It may be assumed that a BDV infection, aside from other factors, such as possibly a genetic predisposition, could represent a factor in the initiation of emotional diseases, which are characterized, for example, by changes in the messenger material area of the limbic system and could represent other, especially cerebral, disorders.
The problem, on which the invention is based, consists therein that depressions in man and animals are to be treated medicinally, as effectively as possible, without significant compromising side effects. At the same time, any BDV infection present should, if possible, be suppressed effectively or eliminated. Moreover, BDV infections in man and animal in general are to be controlled.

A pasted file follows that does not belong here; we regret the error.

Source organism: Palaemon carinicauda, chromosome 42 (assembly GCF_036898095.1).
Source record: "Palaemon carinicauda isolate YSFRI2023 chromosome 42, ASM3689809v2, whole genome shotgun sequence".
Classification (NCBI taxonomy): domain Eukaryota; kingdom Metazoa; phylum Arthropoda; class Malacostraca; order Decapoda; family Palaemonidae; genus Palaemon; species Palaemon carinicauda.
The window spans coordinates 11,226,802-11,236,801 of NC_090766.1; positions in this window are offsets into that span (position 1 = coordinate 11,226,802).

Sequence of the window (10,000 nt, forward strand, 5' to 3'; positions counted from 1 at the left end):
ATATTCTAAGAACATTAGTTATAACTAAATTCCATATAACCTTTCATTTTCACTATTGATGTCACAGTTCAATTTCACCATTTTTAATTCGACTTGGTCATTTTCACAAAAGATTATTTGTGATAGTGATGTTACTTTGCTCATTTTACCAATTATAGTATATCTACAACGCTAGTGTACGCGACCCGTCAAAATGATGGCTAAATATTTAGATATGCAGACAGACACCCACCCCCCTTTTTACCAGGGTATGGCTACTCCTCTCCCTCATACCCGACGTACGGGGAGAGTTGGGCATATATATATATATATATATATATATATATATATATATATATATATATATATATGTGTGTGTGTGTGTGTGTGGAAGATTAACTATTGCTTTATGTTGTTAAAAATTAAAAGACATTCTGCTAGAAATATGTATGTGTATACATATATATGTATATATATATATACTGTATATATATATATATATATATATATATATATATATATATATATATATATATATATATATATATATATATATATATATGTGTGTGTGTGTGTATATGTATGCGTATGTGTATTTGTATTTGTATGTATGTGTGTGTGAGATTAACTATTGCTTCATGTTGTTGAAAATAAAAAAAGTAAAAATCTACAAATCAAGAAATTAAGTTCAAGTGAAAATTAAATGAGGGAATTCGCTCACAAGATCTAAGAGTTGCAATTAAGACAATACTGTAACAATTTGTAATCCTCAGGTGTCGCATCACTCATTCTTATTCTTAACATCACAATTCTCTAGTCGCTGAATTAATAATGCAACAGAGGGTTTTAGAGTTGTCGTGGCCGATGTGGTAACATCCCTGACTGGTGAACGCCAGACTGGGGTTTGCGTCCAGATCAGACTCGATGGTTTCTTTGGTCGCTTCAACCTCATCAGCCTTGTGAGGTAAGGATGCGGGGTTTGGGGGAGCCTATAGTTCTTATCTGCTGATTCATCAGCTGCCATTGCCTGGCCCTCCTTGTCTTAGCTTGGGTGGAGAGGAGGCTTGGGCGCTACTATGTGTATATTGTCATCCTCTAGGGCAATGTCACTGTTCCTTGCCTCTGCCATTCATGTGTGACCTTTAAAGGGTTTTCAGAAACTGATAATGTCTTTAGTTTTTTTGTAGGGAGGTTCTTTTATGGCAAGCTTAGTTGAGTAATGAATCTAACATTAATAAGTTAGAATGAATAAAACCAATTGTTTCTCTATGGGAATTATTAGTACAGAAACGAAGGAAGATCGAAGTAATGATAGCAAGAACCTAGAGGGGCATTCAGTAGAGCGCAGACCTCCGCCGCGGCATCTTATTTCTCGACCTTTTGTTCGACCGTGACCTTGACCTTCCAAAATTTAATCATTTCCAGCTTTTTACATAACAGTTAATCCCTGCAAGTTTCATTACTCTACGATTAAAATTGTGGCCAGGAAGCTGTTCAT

In order to solve this problem, the invention provides for the use of adamantane amines or compounds of a similar structure.
The inventive use is indicated for the prevention and control of viruses of the Bornaviridiae family, especially Borna disease virus (BDV) infections and for the treatment of emotional disorders and other disorders associated with Borna disease virus infections in humans and animals.
The inventive use may also be indicated for the prevention and control of infections in humans and animals with other viruses of the order of Mononegavirales.
A negative antibody finding does not exclude a BDV infection and, with that, an indication for the inventive treatment.
Since the mechanism of the adamantane action has not yet been clarified, it cannot be stated with certainty whether the action is causative or indirect.